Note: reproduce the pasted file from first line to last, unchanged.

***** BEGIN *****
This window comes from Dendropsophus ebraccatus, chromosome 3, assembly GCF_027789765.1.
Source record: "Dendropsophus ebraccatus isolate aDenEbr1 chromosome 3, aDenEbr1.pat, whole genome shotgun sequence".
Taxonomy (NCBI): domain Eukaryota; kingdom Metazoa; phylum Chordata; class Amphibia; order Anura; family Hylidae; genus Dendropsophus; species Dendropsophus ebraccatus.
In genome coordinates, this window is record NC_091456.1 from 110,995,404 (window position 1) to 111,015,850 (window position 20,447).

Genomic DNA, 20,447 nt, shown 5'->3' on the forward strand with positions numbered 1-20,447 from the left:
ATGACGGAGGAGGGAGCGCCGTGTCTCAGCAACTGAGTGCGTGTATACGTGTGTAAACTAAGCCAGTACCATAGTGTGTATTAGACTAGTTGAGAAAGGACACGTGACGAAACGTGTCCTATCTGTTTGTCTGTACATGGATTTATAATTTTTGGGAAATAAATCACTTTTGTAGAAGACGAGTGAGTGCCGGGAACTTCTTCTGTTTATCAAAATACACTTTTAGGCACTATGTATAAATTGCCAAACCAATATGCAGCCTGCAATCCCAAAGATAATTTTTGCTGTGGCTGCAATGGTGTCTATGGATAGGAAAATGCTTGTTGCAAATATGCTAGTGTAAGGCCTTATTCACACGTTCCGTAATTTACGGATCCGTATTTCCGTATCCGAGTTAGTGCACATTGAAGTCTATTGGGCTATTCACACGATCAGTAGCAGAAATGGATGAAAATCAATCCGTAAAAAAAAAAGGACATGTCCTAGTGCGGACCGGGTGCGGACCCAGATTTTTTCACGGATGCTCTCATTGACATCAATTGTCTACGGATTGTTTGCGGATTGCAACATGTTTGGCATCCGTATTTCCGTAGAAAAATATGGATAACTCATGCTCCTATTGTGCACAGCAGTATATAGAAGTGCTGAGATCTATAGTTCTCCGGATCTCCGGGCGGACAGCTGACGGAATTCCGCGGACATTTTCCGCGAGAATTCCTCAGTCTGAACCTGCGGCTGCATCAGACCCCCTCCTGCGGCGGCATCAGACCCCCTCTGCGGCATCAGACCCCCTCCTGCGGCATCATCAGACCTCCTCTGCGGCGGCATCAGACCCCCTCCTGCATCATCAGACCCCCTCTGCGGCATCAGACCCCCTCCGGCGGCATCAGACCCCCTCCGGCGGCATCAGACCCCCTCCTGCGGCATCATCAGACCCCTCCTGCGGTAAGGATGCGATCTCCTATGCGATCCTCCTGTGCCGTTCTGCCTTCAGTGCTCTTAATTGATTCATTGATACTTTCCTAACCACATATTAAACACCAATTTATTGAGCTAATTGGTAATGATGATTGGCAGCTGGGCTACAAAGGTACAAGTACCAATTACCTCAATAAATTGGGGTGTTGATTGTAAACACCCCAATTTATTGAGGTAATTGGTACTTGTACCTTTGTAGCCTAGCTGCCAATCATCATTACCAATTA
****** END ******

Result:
This window comes from Dendropsophus ebraccatus, chromosome 3, assembly GCF_027789765.1.
Source record: "Dendropsophus ebraccatus isolate aDenEbr1 chromosome 3, aDenEbr1.pat, whole genome shotgun sequence".
Taxonomy (NCBI): domain Eukaryota; kingdom Metazoa; phylum Chordata; class Amphibia; order Anura; family Hylidae; genus Dendropsophus; species Dendropsophus ebraccatus.
In genome coordinates, this window is record NC_091456.1 from 110,995,404 (window position 1) to 111,015,850 (window position 20,447).

Genomic DNA, 20,447 nt, shown 5'->3' on the forward strand with positions numbered 1-20,447 from the left:
ATGACGGAGGAGGGAGCGCCGTGTCTCAGCAACTGAGTGCGTGTATACGTGTGTAAACTAAGCCAGTACCATAGTGTGTATTAGACTAGTTGAGAAAGGACACGTGACGAAACGTGTCCTATCTGTTTGTCTGTACATGGATTTATAATTTTTGGGAAATAAATCACTTTTGTAGAAGACGAGTGAGTGCCGGGAACTTCTTCTGTTTATCAAAATACACTTTTAGGCACTATGTATAAATTGCCAAACCAATATGCAGCCTGCAATCCCAAAGATAATTTTTGCTGTGGCTGCAATGGTGTCTATGGATAGGAAAATGCTTGTTGCAAATATGCTAGTGTAAGGCCTTATTCACACGTTCCGTAATTTACGGATCCGTATTTCCGTATCCGAGTTAGTGCACATTGAAGTCTATTGGGCTATTCACACGATCAGTAGCAGAAATGGATGAAAATCAATCCGTAAAAAAAAAAGGACATGTCCTAGTGCGGACCGGGTGCGGACCCAGATTTTTTCACGGATGCTCTCATTGACATCAATTGTCTACGGATTGTTTGCGGATTGCAACATGTTTGGCATCCGTATTTCCGTAGAAAAATATGGATAACTCATGCTCCTATTGTGCACAGCAGTATATAGAAGTGCTGAGATCTATAGTTCTCCGGATCTCCGGGCGGACAGCTGACGGAATTCCGCGGACATTTTCCGCGAGAATTCCTCAGTCTGAACCTGCGGCTGCATCAGACCCCCTCCTGCGGCGGCATCAGACCCCCTCTGCGGCATCAGACCCCCTCCTGCGGCATCATCAGACCTCCTCTGCGGCGGCATCAGACCCCCTCCTGCATCATCAGACCCCCTCTGCGGCATCAGACCCCCTCCGGCGGCATCAGACCCCCTCCGGCGGCATCAGACCCCCTCCTGCGGCATCATCAGACCCCTCCTGCGGTAAGGATGCGATCTCCTATGCGATCCTCCTGTGCCGTTCTGCCTTCAGTGCTCTTAATTGATTCATTGATACTTTCCTAACCACATATTAAACACCAATTTATTGAGCTAATTGGTAATGATGATTGGCAGCTGGGCTACAAAGGTACAAGTACCAATTACCTCAATAAATTGGGGTGTTGATTGTAAACACCCCAATTTATTGAGGTAATTGGTACTTGTACCTTTGTAGCCTAGCTGCCAATCATCATTACCAATTA